MS. BALL: Now, I’ve been trying to figure out what is Mitch McConnell’s endgame. How does he want this process to end? Because he’s always got a strategy, he always has a goal in mind. And so – but I couldn’t tell from what was going on and from talking to people on the Hill where he wanted to end, up, so I asked a bunch of people in his inner circle, people in McConnell world, what does he want to get out of this. Does he want there to be a bill? Does he want there to not be a bill? It’s commonly believed that he’s basically motivated primarily by politics, so what does he think is the politically best outcome for his members? Would it be to take a vote that many regard as politically toxic? Would it be to not have to take that vote? Would it be for the bill to succeed? Would it be for the bill to fail? And really the consensus I got was he just wants this to be over with. This is not his favorite issue. He knows there were promises made. He just wants to get past, as Dan was saying, to close this chapter to get to things he’s much more enthusiastic about, like tax reform.
MR. BAKER: But do you think – does anybody here think, then, that he might work with Democrats for something that then doesn’t repeal and doesn’t replace, but maybe shores up these exchanges? Is there room for some sort of bipartisan move afterwards?
MR. BALZ: If that – if that were to bubble up, I suspect he would – he would be – he would allow himself to be part of that. But I don’t – I’m not sure that he’s going to lead that effort.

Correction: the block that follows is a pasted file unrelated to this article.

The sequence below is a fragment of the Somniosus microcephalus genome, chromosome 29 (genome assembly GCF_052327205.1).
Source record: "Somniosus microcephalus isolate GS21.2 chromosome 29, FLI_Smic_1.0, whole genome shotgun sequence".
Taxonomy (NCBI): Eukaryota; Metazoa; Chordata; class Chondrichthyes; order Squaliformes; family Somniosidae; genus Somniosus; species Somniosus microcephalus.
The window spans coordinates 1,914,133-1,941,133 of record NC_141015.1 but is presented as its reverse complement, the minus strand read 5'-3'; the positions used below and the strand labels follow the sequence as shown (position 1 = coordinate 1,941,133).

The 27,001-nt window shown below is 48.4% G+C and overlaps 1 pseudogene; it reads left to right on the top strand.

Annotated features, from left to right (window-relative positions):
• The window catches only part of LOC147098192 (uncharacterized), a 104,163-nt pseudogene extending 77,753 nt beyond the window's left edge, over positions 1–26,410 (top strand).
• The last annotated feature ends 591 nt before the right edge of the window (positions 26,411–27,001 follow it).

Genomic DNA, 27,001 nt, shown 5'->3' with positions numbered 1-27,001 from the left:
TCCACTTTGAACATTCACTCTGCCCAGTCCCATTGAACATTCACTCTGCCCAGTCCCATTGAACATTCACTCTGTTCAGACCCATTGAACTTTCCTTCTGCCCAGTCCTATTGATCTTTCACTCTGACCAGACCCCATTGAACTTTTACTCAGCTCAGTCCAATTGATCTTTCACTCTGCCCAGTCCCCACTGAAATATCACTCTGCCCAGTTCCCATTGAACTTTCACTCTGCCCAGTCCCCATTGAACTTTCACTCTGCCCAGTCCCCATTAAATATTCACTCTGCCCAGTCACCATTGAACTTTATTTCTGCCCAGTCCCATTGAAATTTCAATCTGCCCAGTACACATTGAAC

MS. BALL: The way he’s talked about it thus far has been mainly as a threat, right, not to say he’s really going to do it but as a way of saying to his caucus if you don’t help me out here I’m taking my ball and going home, and we don’t want that.
MR. COSTA: Well, the party’s struggling – the Republican Party’s struggling to be a governing party in a lot of ways, and if you think about what Republicans say privately, they got – they’d rather – the natural instinct for many of them is to run against Democrats on health care, rather than selling a particular plan.
MS. BALL: That’s right. And particularly on health care, which has not traditionally been one of their strongest issues. But, you know, they’re sort of having to pay the piper here. They got a lot of political juice out of opposing Obamacare. They really got a lot of votes, won a lot of elections, campaigning to get rid of this law that they were convinced was so terrible. Now that it’s the law of the land – you know, for so many years, people would say, oh, the Republicans don’t have a plan. And the Republicans will say, well, that’s not fair. That’s just a liberal talking point. It turned out they didn’t have a plan, and they’re paying the price for that now.
MR. BALZ: The other aspect that has complicated this, and to the degree to which the president is conflicted on this issue because he’s clearly in different places and more often than not in a more moderate to liberal position than the rest of his Republican Party. The Republican Party has got two divisions. One is the sort of the traditional hardline conservative versus, you know, more moderate conservativism. On top of that, you’ve got Trump’s populism. And that populism has a different strain and a different view of the role of government than much of the traditional Republican base. And that’s one of the clashes I’ve seen.
MR. COSTA: This is a president who said he wanted insurance for everybody.
MR. BALZ: Told you that.
MR. COSTA: Populist streak.
MR. BALZ: Right.